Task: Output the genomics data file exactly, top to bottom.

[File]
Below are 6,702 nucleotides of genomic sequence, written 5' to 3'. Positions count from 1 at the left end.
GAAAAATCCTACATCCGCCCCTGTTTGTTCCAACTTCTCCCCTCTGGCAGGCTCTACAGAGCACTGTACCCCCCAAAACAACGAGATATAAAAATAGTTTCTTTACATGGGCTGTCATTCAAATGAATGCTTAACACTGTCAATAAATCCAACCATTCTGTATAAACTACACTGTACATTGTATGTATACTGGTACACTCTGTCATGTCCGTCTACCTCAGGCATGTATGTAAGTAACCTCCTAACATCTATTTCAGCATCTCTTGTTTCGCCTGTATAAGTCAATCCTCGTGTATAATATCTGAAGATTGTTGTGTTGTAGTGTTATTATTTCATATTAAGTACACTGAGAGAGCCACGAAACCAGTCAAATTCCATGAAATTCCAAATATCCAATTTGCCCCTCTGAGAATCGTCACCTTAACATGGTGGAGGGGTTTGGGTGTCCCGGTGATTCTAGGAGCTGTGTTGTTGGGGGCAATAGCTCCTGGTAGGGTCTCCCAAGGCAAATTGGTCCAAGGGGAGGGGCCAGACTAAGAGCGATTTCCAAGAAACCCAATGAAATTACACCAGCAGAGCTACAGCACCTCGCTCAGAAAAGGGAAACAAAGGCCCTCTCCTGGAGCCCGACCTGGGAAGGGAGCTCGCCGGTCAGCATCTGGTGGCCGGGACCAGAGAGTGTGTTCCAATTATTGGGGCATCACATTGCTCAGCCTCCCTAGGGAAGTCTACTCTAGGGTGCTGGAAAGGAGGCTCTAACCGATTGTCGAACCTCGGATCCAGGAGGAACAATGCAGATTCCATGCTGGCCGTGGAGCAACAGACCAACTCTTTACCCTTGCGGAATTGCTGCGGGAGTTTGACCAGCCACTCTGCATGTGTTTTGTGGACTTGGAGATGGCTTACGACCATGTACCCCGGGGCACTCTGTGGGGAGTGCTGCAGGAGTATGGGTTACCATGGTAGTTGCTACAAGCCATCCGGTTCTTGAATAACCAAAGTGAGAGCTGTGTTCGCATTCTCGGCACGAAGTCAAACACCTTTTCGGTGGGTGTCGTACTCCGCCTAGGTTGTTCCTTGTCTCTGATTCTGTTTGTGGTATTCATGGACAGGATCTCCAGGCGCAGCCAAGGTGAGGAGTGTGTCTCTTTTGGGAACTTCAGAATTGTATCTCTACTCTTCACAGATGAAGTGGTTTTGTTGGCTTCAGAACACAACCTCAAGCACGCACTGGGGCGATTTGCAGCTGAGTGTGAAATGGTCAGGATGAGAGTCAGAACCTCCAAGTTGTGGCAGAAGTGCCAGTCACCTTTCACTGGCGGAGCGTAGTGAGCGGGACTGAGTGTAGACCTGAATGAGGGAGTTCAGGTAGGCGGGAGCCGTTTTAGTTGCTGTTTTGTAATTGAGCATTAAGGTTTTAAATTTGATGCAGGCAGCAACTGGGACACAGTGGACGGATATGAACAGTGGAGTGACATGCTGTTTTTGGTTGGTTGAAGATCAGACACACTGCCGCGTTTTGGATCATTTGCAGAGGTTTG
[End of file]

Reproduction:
Below are 6,702 nucleotides of genomic sequence, written 5' to 3'. Positions count from 1 at the left end.
GAAAAATCCTACATCCGCCCCTGTTTGTTCCAACTTCTCCCCTCTGGCAGGCTCTACAGAGCACTGTACCCCCCAAAACAACGAGATATAAAAATAGTTTCTTTACATGGGCTGTCATTCAAATGAATGCTTAACACTGTCAATAAATCCAACCATTCTGTATAAACTACACTGTACATTGTATGTATACTGGTACACTCTGTCATGTCCGTCTACCTCAGGCATGTATGTAAGTAACCTCCTAACATCTATTTCAGCATCTCTTGTTTCGCCTGTATAAGTCAATCCTCGTGTATAATATCTGAAGATTGTTGTGTTGTAGTGTTATTATTTCATATTAAGTACACTGAGAGAGCCACGAAACCAGTCAAATTCCATGAAATTCCAAATATCCAATTTGCCCCTCTGAGAATCGTCACCTTAACATGGTGGAGGGGTTTGGGTGTCCCGGTGATTCTAGGAGCTGTGTTGTTGGGGGCAATAGCTCCTGGTAGGGTCTCCCAAGGCAAATTGGTCCAAGGGGAGGGGCCAGACTAAGAGCGATTTCCAAGAAACCCAATGAAATTACACCAGCAGAGCTACAGCACCTCGCTCAGAAAAGGGAAACAAAGGCCCTCTCCTGGAGCCCGACCTGGGAAGGGAGCTCGCCGGTCAGCATCTGGTGGCCGGGACCAGAGAGTGTGTTCCAATTATTGGGGCATCACATTGCTCAGCCTCCCTAGGGAAGTCTACTCTAGGGTGCTGGAAAGGAGGCTCTAACCGATTGTCGAACCTCGGATCCAGGAGGAACAATGCAGATTCCATGCTGGCCGTGGAGCAACAGACCAACTCTTTACCCTTGCGGAATTGCTGCGGGAGTTTGACCAGCCACTCTGCATGTGTTTTGTGGACTTGGAGATGGCTTACGACCATGTACCCCGGGGCACTCTGTGGGGAGTGCTGCAGGAGTATGGGTTACCATGGTAGTTGCTACAAGCCATCCGGTTCTTGAATAACCAAAGTGAGAGCTGTGTTCGCATTCTCGGCACGAAGTCAAACACCTTTTCGGTGGGTGTCGTACTCCGCCTAGGTTGTTCCTTGTCTCTGATTCTGTTTGTGGTATTCATGGACAGGATCTCCAGGCGCAGCCAAGGTGAGGAGTGTGTCTCTTTTGGGAACTTCAGAATTGTATCTCTACTCTTCACAGATGAAGTGGTTTTGTTGGCTTCAGAACACAACCTCAAGCACGCACTGGGGCGATTTGCAGCTGAGTGTGAAATGGTCAGGATGAGAGTCAGAACCTCCAAGTTGTGGCAGAAGTGCCAGTCACCTTTCACTGGCGGAGCGTAGTGAGCGGGACTGAGTGTAGACCTGAATGAGGGAGTTCAGGTAGGCGGGAGCCGTTTTAGTTGCTGTTTTGTAATTGAGCATTAAGGTTTTAAATTTGATGCAGGCAGCAACTGGGACACAGTGGACGGATATGAACAGTGGAGTGACATGCTGTTTTTGGTTGGTTGAAGATCAGACACACTGCCGCGTTTTGGATCATTTGCAGAGGTTTG